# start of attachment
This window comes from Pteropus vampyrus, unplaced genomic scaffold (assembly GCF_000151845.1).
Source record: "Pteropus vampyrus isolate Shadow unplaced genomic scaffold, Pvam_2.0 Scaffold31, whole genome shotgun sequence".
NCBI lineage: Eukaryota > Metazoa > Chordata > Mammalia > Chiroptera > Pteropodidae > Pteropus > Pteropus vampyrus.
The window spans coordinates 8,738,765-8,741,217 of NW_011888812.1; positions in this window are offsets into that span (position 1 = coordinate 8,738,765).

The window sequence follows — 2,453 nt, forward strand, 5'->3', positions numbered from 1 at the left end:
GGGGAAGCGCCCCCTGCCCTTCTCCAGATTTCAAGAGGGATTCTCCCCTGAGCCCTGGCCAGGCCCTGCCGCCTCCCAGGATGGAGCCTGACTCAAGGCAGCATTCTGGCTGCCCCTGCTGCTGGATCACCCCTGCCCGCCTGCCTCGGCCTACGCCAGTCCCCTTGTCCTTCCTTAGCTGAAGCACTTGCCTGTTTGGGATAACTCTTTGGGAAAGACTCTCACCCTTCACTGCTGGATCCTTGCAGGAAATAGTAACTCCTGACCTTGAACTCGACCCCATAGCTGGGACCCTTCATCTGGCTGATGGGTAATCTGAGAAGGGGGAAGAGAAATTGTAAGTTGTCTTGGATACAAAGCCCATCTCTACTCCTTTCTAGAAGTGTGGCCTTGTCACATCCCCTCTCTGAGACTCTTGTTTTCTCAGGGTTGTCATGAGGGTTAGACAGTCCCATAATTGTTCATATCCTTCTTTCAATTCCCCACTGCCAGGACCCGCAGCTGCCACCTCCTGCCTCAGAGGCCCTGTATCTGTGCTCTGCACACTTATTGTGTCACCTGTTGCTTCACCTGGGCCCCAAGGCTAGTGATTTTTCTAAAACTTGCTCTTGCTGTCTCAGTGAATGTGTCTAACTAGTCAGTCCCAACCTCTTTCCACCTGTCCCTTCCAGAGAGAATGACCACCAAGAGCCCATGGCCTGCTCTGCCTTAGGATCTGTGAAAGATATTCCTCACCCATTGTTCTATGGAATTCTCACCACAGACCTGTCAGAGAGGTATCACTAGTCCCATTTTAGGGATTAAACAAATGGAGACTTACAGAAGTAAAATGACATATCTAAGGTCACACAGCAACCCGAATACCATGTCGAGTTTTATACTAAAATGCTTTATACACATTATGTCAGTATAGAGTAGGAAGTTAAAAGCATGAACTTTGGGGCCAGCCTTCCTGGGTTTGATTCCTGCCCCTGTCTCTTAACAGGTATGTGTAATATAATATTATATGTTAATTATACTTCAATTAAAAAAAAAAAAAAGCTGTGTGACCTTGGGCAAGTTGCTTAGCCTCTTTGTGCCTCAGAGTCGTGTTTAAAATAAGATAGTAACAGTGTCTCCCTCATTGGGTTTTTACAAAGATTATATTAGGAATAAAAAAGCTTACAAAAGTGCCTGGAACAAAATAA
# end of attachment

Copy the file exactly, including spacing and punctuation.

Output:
This window comes from Pteropus vampyrus, unplaced genomic scaffold (assembly GCF_000151845.1).
Source record: "Pteropus vampyrus isolate Shadow unplaced genomic scaffold, Pvam_2.0 Scaffold31, whole genome shotgun sequence".
NCBI lineage: Eukaryota > Metazoa > Chordata > Mammalia > Chiroptera > Pteropodidae > Pteropus > Pteropus vampyrus.
The window spans coordinates 8,738,765-8,741,217 of NW_011888812.1; positions in this window are offsets into that span (position 1 = coordinate 8,738,765).

The window sequence follows — 2,453 nt, forward strand, 5'->3', positions numbered from 1 at the left end:
GGGGAAGCGCCCCCTGCCCTTCTCCAGATTTCAAGAGGGATTCTCCCCTGAGCCCTGGCCAGGCCCTGCCGCCTCCCAGGATGGAGCCTGACTCAAGGCAGCATTCTGGCTGCCCCTGCTGCTGGATCACCCCTGCCCGCCTGCCTCGGCCTACGCCAGTCCCCTTGTCCTTCCTTAGCTGAAGCACTTGCCTGTTTGGGATAACTCTTTGGGAAAGACTCTCACCCTTCACTGCTGGATCCTTGCAGGAAATAGTAACTCCTGACCTTGAACTCGACCCCATAGCTGGGACCCTTCATCTGGCTGATGGGTAATCTGAGAAGGGGGAAGAGAAATTGTAAGTTGTCTTGGATACAAAGCCCATCTCTACTCCTTTCTAGAAGTGTGGCCTTGTCACATCCCCTCTCTGAGACTCTTGTTTTCTCAGGGTTGTCATGAGGGTTAGACAGTCCCATAATTGTTCATATCCTTCTTTCAATTCCCCACTGCCAGGACCCGCAGCTGCCACCTCCTGCCTCAGAGGCCCTGTATCTGTGCTCTGCACACTTATTGTGTCACCTGTTGCTTCACCTGGGCCCCAAGGCTAGTGATTTTTCTAAAACTTGCTCTTGCTGTCTCAGTGAATGTGTCTAACTAGTCAGTCCCAACCTCTTTCCACCTGTCCCTTCCAGAGAGAATGACCACCAAGAGCCCATGGCCTGCTCTGCCTTAGGATCTGTGAAAGATATTCCTCACCCATTGTTCTATGGAATTCTCACCACAGACCTGTCAGAGAGGTATCACTAGTCCCATTTTAGGGATTAAACAAATGGAGACTTACAGAAGTAAAATGACATATCTAAGGTCACACAGCAACCCGAATACCATGTCGAGTTTTATACTAAAATGCTTTATACACATTATGTCAGTATAGAGTAGGAAGTTAAAAGCATGAACTTTGGGGCCAGCCTTCCTGGGTTTGATTCCTGCCCCTGTCTCTTAACAGGTATGTGTAATATAATATTATATGTTAATTATACTTCAATTAAAAAAAAAAAAAAGCTGTGTGACCTTGGGCAAGTTGCTTAGCCTCTTTGTGCCTCAGAGTCGTGTTTAAAATAAGATAGTAACAGTGTCTCCCTCATTGGGTTTTTACAAAGATTATATTAGGAATAAAAAAGCTTACAAAAGTGCCTGGAACAAAATAA